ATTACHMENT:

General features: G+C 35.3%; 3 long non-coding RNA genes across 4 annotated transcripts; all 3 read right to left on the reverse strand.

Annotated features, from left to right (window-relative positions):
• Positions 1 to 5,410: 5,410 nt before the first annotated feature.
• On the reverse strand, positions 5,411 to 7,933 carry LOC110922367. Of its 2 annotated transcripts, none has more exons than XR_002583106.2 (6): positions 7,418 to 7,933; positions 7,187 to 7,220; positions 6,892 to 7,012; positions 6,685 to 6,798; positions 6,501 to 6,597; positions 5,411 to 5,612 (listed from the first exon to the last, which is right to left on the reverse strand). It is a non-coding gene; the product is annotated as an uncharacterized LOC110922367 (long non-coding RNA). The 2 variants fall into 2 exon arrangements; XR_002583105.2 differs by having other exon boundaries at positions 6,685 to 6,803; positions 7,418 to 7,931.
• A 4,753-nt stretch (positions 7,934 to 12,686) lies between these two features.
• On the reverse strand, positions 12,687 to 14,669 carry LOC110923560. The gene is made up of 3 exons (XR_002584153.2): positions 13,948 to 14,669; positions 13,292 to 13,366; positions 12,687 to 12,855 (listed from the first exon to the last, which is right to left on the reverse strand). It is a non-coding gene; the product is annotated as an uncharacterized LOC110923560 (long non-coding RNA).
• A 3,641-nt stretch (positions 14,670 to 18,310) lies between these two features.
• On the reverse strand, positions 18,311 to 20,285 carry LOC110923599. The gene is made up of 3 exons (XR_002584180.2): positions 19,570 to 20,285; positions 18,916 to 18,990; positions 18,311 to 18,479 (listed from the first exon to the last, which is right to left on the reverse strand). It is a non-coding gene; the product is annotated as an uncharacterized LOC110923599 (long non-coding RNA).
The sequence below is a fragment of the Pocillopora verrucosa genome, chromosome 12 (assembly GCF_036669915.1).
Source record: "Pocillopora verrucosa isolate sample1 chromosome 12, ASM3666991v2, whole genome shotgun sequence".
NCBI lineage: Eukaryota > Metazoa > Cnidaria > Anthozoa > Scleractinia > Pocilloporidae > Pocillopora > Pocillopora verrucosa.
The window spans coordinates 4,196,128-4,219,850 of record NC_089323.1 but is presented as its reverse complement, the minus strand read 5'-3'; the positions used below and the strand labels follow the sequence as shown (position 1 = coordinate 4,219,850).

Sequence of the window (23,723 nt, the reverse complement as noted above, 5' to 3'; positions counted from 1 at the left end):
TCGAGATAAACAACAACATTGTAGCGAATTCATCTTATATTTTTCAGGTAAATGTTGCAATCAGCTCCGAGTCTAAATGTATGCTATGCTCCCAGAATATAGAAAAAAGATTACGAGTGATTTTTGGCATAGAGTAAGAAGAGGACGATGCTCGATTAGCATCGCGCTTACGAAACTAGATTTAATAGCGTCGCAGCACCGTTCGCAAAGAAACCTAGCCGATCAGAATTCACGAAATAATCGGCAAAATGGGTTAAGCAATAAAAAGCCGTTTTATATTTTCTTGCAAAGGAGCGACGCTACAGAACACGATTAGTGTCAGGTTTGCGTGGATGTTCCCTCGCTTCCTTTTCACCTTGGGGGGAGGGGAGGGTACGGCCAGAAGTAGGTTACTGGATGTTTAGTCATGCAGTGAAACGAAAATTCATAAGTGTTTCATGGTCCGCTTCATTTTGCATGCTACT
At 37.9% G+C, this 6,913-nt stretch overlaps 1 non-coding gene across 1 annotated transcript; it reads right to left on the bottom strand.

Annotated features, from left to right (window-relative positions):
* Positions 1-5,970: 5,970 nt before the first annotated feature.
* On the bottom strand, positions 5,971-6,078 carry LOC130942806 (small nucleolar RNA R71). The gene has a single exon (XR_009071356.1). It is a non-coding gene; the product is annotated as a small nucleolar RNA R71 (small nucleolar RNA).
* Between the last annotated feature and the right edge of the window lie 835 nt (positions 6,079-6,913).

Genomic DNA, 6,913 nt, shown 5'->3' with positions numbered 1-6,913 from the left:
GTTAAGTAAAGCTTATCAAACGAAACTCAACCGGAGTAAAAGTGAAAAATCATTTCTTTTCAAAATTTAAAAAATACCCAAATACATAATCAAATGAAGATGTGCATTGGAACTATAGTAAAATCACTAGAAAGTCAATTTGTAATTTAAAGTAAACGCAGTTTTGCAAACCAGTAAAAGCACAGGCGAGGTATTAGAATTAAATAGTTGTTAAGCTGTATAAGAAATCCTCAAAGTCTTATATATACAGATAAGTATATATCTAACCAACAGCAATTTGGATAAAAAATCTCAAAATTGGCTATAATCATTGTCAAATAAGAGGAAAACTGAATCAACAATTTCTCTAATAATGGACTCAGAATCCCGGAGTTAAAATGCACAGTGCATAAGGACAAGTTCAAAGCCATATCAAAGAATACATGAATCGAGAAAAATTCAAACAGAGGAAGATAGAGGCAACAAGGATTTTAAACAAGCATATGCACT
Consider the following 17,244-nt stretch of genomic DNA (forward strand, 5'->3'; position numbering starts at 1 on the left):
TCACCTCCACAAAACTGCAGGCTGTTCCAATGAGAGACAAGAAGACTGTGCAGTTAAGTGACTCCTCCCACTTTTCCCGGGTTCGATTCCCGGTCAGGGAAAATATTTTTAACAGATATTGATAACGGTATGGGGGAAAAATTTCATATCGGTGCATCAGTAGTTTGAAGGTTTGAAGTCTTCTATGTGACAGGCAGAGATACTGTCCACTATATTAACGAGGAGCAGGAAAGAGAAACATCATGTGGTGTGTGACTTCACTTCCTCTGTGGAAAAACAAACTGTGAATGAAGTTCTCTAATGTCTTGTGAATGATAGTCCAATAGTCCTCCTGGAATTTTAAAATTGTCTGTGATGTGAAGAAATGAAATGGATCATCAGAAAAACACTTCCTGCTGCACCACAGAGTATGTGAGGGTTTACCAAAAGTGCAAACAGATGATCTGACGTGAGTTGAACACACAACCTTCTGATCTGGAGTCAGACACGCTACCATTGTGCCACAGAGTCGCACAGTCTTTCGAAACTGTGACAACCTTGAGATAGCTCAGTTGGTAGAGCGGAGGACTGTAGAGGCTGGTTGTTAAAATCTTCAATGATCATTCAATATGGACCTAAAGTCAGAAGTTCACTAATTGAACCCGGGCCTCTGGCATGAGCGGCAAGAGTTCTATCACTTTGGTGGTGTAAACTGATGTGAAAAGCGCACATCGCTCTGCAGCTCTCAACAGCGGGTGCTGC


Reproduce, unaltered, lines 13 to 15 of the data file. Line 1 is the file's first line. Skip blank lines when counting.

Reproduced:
Sequence of the window (23,723 nt, the reverse complement as noted above, 5' to 3'; positions counted from 1 at the left end):
TCGAGATAAACAACAACATTGTAGCGAATTCATCTTATATTTTTCAGGTAAATGTTGCAATCAGCTCCGAGTCTAAATGTATGCTATGCTCCCAGAATATAGAAAAAAGATTACGAGTGATTTTTGGCATAGAGTAAGAAGAGGACGATGCTCGATTAGCATCGCGCTTACGAAACTAGATTTAATAGCGTCGCAGCACCGTTCGCAAAGAAACCTAGCCGATCAGAATTCACGAAATAATCGGCAAAATGGGTTAAGCAATAAAAAGCCGTTTTATATTTTCTTGCAAAGGAGCGACGCTACAGAACACGATTAGTGTCAGGTTTGCGTGGATGTTCCCTCGCTTCCTTTTCACCTTGGGGGGAGGGGAGGGTACGGCCAGAAGTAGGTTACTGGATGTTTAGTCATGCAGTGAAACGAAAATTCATAAGTGTTTCATGGTCCGCTTCATTTTGCATGCTACT
At 37.9% G+C, this 6,913-nt stretch overlaps 1 non-coding gene across 1 annotated transcript; it reads right to left on the bottom strand.